by Tim Eisenhauer
President & co-founder, Axero
Iwas interviewing a copywriter to help me with landing pages for my new book.
“Tim,” she asked me, “who is this book for? What is your readers’ biggest problem? What keeps them up at three a.m.?”
Gee, if I knew the answers to all these questions, I would write the landing page copy myself. It would look like this:
Dear <insert the target segment>,
Is <insert the target segment’s biggest problem> keeping you up at three a.m.? Stop worrying. Find a solution today! Order Tim Eisenhauer’s insightful, information-packed book and discover proven strategies that other <insert the target segment> are already using!
How was I supposed to know who was going to buy the book before I launched it? Plenty of people who are much smarter than I am got it wrong. For example Sun Tzu, the legendary author of The Art of War thought he was writing for Chinese Emperors. It’s not even a market any longer. But every American executive has a copy.
Same with The Prince, a classic work of Italian Renaissance. Niccolo Machiavelli thought he was writing it for the Medici, Florence’s ruling family at the time. But there’s little evidence that any of them ever read it. On the other hand, it is required reading for every political science and western philosophy student in the world. Another lucrative market completely missed by the author.
So, I have no idea who is going to read my book. Other than my mom, my dad, and a few of my friends. But here’s what I do know.
If something is keeping me up at three a.m., I am not going to read a book about it. It’s way too late for that—in every sense of the word. I am going to listen to some relaxing music, go to bed, and take a much more decisive action first thing in the morning. Call a meeting. Consult an expert. Hire emergency help.
Here’s another fact. I have never bought a book to fix a problem. I do buy and read tons of books regularly for an entirely different set of reasons. To satisfy a curiosity. To develop a skill. To challenge my thinking. And, generally, to stay at the top of my game.
Sometimes a book can help you pinpoint an existing problem or prevent a future one. However, for the most part, the books I’ve read have helped me to get better at something I was already good at. They are a great way to build on my strengths—not to shore up my weaknesses.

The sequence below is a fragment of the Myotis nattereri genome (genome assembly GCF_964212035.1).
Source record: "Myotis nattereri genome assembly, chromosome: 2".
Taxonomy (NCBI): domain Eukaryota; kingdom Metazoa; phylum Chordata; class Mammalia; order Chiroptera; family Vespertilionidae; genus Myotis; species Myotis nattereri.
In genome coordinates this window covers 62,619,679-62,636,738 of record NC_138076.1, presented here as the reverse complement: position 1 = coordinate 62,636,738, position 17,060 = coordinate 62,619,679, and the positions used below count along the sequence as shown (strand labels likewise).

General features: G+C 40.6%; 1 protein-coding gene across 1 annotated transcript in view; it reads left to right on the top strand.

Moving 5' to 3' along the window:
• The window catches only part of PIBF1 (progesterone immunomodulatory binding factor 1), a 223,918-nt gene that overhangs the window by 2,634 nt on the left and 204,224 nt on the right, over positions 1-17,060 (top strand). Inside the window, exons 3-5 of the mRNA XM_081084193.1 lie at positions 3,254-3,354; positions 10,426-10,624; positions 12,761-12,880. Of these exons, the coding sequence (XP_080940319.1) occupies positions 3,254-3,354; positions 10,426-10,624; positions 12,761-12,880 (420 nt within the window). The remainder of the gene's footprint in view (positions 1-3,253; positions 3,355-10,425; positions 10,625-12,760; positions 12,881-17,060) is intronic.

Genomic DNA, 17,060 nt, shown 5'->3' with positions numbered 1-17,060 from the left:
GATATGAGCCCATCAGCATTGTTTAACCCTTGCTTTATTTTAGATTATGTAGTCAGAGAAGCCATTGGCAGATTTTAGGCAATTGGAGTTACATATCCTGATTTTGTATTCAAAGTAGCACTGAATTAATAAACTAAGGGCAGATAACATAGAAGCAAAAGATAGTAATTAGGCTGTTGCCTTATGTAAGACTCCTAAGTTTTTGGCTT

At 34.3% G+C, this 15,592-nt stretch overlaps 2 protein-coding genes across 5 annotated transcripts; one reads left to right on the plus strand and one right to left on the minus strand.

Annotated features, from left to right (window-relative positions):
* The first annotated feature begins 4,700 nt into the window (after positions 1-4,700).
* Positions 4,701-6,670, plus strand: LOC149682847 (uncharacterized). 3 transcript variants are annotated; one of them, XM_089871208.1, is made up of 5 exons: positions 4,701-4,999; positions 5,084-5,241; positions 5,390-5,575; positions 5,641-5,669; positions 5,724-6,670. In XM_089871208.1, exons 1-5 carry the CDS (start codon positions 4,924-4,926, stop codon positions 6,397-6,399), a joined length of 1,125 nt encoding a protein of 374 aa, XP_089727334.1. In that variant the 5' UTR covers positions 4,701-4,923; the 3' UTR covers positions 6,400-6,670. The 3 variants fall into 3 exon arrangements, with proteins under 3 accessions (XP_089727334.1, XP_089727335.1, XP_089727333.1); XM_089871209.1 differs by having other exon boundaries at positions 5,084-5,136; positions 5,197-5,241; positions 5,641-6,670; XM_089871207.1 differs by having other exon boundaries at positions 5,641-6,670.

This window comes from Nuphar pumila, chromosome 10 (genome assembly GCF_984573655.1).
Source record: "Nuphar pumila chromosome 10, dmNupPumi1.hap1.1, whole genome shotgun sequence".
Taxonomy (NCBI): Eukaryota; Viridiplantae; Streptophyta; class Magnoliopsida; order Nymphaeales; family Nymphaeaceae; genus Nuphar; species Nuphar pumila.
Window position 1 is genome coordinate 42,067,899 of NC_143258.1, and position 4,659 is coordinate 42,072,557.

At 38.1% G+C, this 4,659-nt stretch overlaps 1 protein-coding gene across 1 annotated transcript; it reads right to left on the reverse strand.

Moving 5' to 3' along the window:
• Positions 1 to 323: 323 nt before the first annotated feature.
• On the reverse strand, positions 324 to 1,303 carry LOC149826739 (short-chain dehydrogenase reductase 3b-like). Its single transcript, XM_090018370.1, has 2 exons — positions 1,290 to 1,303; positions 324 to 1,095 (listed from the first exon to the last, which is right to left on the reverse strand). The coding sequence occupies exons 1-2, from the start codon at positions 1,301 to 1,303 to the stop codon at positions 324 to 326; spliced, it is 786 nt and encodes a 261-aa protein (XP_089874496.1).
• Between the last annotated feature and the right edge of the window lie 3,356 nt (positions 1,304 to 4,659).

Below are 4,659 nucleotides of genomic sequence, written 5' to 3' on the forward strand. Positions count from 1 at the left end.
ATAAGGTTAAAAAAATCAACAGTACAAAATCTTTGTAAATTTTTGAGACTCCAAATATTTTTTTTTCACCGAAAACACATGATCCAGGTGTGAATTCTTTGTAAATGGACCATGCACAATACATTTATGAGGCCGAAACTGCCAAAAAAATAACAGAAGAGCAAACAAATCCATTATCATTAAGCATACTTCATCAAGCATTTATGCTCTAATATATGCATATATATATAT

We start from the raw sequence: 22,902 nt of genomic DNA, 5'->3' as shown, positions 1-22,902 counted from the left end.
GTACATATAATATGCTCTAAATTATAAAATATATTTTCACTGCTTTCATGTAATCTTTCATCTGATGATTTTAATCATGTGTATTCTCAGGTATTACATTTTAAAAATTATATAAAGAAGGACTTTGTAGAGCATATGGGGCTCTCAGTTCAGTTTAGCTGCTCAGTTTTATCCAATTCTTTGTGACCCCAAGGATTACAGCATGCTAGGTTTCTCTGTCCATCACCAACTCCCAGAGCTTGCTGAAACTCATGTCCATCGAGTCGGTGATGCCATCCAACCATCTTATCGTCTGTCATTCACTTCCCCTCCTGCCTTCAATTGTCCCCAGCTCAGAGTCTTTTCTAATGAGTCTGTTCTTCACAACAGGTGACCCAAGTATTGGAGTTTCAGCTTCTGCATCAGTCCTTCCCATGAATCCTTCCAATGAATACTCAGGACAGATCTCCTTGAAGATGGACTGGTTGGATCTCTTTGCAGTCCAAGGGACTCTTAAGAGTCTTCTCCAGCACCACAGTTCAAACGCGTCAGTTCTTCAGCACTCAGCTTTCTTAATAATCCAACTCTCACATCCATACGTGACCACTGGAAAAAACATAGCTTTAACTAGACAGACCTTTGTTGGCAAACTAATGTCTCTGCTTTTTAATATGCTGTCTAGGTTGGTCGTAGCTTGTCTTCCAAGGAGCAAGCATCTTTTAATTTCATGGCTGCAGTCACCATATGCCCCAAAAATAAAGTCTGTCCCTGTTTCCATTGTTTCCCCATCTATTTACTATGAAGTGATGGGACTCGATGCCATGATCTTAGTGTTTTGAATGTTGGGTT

If you think about it, reading is pretty hard work, especially when your brain is already cluttered with a million needs and chores. If you are going to immerse yourself in a book, it better have some kind of a natural pull to it. A joy of discovery. A unique approach to a favorite topic. Something worlds apart from what has you tossing and turning at three a.m.
So, when I think of you, the person who will flip through the sample pages of Who the Hell Wants to Work for You? and click “buy,” I think of a decent and successful manager. Maybe you own a business like I do. Or maybe you help other owners and managers get the job done, like we do at Axero.
You’ve accomplished a lot. You have a strong presence and high self-esteem. At the same time, you’ve probably heard the saying, “Nothing fails like success.” You are humble. Always seeking improvement and intelligent advice. You are introspective and analytical, a savvy consumer of self-help. You are flexible, coachable, and hungry for the best information you can get your hands on. You never miss a chance to learn from someone who can help you do better.
Your knowledge and skills are impressive. Your customers and your bosses trust you to do a good job. And you know what it takes to keep them happy, but you need other people to make it happen. Your employees.
Can you trust your employees to do a quality job when no one’s looking over their shoulder? Will they take proper care of your customers? Do they like their jobs? Are they happy to work for you? Will they be there tomorrow or will they jump ship at the worst possible moment?
When researching Who the Hell Wants to Work for You?, I read up on many celebrity CEOs. I realized that the better they got at managing people, the more they asked themselves these sorts of questions. The doubt comes with the job. And it never goes away. The more successful you are, the more you seek to understand the needs and motives of the people who work for you.
One example is CNBC’s hit show Undercover Boss. It’s the same story, episode after episode: the big boss finding out what life is really like on the bottom of the food chain. While working undercover at one of his own businesses, the boss usually befriends an entry-level employee. The one who trains him on his “new job.” The show usually ends with the boss revealing his identity to his “mentor.” The friendly employee gets rewarded for loyalty and hard work. The occasional rogue front-line manager gets the boot. And the boss goes back to the headquarters. What did he learn? And what did we learn with him?
It’s always a great idea to spend more time with your people. But even if you work full-time as an undercover boss, you can only get to know a handful of employees. In the end, you only truly know one person: yourself.
Do you trust yourself to be a great boss?
As a veteran self-helper, you’re used to asking yourself tough questions. Am I a good manager? Am I a good coach? Do I inspire people? Do I have good relationships with my employees? Do they trust me? Do they do their best work for me? What is keeping me from having an ideal relationship with them?
If you’re asking yourself these questions, the book is for you. It has facts and ideas that will help you turn uncertainty into positive action. There are always barriers between people. Managers and employees especially. Good managers and good employees are no exception. But as long as you are willing to hold yourself accountable, you have the power to remove the barriers.
Get your copy today. Click a retailer below.